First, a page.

Jackson did, however, admit to receiving a cash payment of $5,000 ($83,099 in current dollar terms) and that he had been originally promised a $20,000 ($332,396 in current dollar terms) bribe.
Legend has it that as Jackson was leaving the courthouse during the trial, a young boy begged of him,
"Say it ain't so, Joe,"
and that Joe did not respond. In an interview in Sport Magazine nearly three decades later, Jackson contended that this story was a myth.
A contemporary press account does, however, refer to an exchange of Jackson with young fans outside of the Chicago grand jury hearing on September 28:
When Jackson left criminal court building in custody of a sheriff after telling his story to the grand jury, he found several hundred youngsters, aged from 6 to 16, awaiting for a glimpse of their idol.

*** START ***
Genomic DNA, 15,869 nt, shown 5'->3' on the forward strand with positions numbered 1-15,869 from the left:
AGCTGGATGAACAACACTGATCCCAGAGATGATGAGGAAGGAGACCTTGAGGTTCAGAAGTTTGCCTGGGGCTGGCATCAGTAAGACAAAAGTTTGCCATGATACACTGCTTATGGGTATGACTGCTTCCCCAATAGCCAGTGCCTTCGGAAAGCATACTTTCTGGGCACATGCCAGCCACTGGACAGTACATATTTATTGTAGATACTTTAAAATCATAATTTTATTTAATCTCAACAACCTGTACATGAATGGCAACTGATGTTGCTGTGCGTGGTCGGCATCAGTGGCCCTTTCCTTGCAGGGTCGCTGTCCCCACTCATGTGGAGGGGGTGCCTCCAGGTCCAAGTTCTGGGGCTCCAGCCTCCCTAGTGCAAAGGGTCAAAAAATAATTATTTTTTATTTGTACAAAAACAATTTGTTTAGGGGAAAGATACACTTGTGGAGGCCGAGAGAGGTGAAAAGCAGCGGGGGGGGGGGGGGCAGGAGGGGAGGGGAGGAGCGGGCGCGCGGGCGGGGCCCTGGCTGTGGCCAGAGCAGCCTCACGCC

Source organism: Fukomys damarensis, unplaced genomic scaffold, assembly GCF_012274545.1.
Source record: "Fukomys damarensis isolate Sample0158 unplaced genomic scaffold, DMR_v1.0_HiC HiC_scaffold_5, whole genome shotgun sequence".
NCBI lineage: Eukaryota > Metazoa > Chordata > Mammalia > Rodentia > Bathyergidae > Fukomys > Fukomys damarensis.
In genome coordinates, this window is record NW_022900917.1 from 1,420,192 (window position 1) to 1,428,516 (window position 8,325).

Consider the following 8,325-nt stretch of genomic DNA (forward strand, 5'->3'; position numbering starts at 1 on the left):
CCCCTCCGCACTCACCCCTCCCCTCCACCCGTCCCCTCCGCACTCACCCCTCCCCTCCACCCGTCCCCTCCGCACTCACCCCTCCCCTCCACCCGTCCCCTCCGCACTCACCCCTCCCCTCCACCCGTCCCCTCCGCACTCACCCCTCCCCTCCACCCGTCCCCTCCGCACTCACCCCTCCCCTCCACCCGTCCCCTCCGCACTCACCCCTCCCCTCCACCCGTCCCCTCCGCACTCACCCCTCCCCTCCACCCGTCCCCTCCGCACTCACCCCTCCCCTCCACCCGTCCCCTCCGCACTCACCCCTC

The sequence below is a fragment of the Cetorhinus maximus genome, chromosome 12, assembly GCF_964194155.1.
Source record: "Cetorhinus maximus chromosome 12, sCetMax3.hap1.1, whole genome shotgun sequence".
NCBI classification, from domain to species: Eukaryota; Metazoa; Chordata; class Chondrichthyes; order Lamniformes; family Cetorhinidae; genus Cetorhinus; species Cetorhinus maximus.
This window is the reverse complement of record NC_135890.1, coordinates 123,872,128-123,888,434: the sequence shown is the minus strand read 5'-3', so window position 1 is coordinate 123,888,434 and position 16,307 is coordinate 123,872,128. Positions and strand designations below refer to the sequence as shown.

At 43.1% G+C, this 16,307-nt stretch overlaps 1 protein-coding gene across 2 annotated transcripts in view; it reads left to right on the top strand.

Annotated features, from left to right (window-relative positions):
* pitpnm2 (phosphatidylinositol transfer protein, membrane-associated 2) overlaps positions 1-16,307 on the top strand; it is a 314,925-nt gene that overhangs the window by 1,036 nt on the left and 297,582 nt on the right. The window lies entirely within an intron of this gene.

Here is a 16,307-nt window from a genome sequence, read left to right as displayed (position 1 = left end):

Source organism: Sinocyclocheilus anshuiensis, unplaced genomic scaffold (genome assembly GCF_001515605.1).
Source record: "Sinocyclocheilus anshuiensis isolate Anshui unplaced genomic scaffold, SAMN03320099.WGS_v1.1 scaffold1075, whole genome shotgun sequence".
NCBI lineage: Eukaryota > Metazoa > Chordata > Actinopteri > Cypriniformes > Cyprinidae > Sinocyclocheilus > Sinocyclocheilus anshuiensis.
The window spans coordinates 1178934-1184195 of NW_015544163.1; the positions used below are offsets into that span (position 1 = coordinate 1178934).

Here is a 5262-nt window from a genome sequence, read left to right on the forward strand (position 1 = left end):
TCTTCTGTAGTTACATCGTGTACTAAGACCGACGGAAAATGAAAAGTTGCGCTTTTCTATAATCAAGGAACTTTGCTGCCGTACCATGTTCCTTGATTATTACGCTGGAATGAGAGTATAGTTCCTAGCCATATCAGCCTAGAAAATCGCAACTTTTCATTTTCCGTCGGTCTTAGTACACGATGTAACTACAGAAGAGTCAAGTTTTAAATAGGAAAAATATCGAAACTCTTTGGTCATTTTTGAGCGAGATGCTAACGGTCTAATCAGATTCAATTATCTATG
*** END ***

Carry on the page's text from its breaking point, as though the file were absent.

One urchin stepped up to the outfielder, and, grabbing his coat sleeve, said:"It ain't true, is it, Joe?"
"Yes, kid, I'm afraid it is," Jackson replied.
The boys opened a path for the ball player and stood in silence until he passed out of sight."Well, I'd never have thought it," sighed the lad.
Regardless of whether Jackson's exchange with the shocked young fan was a true historical event or a fabrication by a journalist, the "Say It Ain't So" story remains an oft-repeated and well-known part of baseball lore.
He is, still to this day, considered one of the greatest players of all time. He was exonerated and inducted into the Baseball Hall of Fame. Even Babe Ruth adapted his style after Shoeless Joe.
PS According to the information available, the reason the White Sox were called the Black Sox had nothing to do with the scandal. It had to do with wearing dirty uniforms, as they were charged .25 cents for each cleaning and did not want to pay for it.